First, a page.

7 Useful Tools to Help You Write Better Content

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7 Useful Tools to Help You Write Better Content

Whether you’re running a blog for fun, have started your own company and want a business blog to help you get more visibility online, or write content for a living, everybody who writes will go through a period of time where they’re stuck for ideas, have forgotten a certain word that would just make sense, or are struggling to put together a jumble of ideas in their mind into cohesive words. The good news is that no matter what topics you are writing content about, there are plenty of tools that you can use for better brainstorming, researching, writing, and editing.

HubSpot Blog Ideas Generator:

You know that it’s about time you published a new post on your blog, but there’s one problem – you have no idea what to write about. You could trawl the internet for ideas, but the problem there is that you only end up writing about a topic that’s been covered a thousand times before. That’s where HubSpot Blog Ideas Generator comes in. If you have a general idea of what you’d like to write about, you can use it to come up with titles and topic ideas that you can turn into a new post. All you need to do is enter up to five different nouns into the generator and you’ll get five potential blog post titles. If you’re willing to provide your name and email address, you can get a massive 250 title ideas.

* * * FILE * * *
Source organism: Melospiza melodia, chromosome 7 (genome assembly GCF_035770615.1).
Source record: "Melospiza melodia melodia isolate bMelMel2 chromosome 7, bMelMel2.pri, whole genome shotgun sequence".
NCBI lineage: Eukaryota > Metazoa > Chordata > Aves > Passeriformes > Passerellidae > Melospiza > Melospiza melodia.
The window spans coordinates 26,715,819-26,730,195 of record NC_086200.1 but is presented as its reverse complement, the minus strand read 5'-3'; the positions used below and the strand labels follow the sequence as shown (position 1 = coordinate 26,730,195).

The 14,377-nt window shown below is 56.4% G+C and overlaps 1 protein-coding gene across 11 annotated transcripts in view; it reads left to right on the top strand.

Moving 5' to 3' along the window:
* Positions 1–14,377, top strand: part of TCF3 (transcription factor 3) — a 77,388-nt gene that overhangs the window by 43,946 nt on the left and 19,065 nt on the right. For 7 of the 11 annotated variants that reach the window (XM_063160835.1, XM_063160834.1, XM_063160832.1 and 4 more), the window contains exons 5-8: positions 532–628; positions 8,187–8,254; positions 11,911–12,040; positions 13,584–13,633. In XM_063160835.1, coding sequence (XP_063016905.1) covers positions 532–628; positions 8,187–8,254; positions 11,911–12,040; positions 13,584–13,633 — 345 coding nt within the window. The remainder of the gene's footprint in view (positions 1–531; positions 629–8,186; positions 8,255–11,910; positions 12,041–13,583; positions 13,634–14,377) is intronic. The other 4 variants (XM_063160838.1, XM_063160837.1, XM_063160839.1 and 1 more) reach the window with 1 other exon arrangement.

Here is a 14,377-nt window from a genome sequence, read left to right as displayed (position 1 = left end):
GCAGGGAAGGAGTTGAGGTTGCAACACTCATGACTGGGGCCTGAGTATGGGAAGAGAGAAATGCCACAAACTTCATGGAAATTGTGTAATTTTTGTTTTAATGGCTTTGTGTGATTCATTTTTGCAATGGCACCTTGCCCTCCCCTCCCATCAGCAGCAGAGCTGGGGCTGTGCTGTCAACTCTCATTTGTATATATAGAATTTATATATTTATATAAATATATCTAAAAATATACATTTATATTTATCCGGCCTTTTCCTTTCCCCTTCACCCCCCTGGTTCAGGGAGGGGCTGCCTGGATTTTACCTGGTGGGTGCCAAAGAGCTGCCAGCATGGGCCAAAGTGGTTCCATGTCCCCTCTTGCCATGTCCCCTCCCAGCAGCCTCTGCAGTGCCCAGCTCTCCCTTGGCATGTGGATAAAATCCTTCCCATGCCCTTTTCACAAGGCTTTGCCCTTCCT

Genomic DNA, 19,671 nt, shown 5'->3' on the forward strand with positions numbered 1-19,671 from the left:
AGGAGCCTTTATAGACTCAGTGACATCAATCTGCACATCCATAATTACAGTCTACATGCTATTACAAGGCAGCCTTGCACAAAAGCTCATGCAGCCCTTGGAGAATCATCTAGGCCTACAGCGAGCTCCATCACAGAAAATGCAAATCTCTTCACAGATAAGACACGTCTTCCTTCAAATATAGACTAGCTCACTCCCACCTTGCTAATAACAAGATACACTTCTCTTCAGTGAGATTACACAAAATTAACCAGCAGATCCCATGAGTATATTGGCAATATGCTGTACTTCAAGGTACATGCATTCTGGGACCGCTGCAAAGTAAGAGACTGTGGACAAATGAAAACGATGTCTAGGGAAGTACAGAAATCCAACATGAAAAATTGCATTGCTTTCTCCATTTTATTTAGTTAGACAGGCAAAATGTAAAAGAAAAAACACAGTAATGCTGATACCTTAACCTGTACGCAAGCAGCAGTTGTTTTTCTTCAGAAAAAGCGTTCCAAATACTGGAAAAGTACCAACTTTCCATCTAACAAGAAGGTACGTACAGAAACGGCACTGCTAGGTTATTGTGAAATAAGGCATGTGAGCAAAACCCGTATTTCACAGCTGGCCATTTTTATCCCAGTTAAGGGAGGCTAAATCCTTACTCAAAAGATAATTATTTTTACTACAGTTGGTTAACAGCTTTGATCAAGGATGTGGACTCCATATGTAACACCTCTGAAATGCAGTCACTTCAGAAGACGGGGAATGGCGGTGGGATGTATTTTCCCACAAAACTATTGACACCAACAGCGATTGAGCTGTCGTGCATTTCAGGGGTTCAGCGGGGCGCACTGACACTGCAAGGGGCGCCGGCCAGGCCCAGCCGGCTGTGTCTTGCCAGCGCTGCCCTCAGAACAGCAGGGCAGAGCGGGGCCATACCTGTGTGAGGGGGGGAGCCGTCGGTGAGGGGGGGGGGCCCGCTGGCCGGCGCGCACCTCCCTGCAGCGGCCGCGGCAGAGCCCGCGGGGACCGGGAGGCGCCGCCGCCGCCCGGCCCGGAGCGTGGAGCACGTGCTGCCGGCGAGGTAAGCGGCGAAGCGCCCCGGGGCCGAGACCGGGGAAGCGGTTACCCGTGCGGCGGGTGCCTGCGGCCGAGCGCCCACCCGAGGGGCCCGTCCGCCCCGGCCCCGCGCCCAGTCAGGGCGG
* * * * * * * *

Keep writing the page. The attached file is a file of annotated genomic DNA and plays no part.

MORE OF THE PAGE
Unpaywall:

You’re writing about a topic that’s requiring a lot of research, and you’ve finally come across a research paper or article that has some great information you can cite and link to in your own content. But the problem is that you can’t read it because the site you landed on is asking you to pay to access the full version. Instead of spending money to read an article that might not even have the information that you need when you’ve skimmed through, use the Unpaywall extension on either Google Chrome or Firefox to quickly and easily see if there’s a free copy of it available anywhere else online.

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Google Docs:

If you’re collaborating with somebody else on your next blog post, eBook or another piece of content, all you need is a free Google account to access Google Docs where you can easily write, edit and archive your work for free. And, since your documents are autosaved in the cloud on Google Drive consistently as you’re working, you don’t have to worry about the risk of losing your work. Google Docs really stands out for its collaborative features, as you can share your document with others and give them the option to edit or comment on your work. Everyone you share the file with can work on the document together at the same time, without overriding the changes that others make.

Grammarly: